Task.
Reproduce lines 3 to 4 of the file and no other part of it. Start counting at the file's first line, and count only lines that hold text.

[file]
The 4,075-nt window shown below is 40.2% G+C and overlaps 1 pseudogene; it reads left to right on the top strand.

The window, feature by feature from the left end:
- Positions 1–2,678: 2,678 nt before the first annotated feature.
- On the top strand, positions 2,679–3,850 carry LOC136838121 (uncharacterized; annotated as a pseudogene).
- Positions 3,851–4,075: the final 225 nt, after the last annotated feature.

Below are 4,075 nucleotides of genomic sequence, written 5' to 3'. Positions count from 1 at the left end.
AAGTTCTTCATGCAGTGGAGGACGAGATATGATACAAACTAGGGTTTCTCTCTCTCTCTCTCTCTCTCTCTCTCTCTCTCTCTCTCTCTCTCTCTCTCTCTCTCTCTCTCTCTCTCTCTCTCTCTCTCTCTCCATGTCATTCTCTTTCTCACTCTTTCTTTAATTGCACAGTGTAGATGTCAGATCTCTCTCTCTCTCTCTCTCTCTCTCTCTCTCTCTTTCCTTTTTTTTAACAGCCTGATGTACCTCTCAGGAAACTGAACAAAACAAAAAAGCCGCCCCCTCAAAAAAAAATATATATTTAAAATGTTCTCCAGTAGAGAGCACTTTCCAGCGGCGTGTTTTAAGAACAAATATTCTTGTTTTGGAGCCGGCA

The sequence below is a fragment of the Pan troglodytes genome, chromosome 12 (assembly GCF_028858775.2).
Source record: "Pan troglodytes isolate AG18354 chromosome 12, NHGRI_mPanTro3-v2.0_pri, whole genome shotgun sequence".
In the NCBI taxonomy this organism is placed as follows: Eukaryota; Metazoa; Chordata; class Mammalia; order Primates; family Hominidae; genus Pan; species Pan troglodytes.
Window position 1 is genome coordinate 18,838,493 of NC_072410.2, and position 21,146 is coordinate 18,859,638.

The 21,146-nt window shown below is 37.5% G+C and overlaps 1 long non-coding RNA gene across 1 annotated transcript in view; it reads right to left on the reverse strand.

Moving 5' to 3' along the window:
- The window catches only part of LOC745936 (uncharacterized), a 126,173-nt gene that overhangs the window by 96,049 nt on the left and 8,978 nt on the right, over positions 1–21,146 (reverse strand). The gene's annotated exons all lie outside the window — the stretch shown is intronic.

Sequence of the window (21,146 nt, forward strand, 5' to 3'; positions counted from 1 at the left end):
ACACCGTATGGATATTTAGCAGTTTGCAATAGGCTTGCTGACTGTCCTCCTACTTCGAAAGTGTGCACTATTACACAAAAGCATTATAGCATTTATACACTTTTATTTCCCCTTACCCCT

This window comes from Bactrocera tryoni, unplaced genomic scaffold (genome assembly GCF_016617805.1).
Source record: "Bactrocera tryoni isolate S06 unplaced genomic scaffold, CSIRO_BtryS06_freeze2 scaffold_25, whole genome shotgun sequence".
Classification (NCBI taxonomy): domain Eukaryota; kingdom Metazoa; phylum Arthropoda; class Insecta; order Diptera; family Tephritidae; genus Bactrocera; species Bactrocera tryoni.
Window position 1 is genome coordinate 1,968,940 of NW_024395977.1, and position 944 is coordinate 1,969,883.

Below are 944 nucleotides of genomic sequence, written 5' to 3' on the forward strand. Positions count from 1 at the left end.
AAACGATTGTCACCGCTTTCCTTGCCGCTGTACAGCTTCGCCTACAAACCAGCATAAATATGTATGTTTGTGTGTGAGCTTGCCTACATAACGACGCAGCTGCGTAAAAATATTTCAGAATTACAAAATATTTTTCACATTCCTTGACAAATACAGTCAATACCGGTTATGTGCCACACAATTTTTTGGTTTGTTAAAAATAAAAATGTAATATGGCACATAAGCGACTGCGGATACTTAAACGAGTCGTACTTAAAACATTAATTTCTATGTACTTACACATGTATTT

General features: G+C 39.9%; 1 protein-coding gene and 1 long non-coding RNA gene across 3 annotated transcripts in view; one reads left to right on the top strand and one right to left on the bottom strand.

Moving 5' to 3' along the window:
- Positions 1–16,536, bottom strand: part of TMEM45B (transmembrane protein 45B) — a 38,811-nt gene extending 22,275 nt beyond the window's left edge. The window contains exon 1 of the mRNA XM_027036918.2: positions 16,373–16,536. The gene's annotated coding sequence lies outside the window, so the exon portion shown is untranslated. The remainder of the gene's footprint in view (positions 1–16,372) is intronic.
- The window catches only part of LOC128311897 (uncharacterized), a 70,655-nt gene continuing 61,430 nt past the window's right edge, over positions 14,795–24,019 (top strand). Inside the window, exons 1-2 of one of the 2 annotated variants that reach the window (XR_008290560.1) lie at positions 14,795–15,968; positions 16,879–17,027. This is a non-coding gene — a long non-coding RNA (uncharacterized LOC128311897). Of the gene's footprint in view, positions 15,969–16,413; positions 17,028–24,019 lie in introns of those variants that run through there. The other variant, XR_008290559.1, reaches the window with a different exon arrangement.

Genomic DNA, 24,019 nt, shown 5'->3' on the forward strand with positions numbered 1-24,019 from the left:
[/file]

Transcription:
- Positions 1–2,678: 2,678 nt before the first annotated feature.
- On the top strand, positions 2,679–3,850 carry LOC136838121 (uncharacterized; annotated as a pseudogene).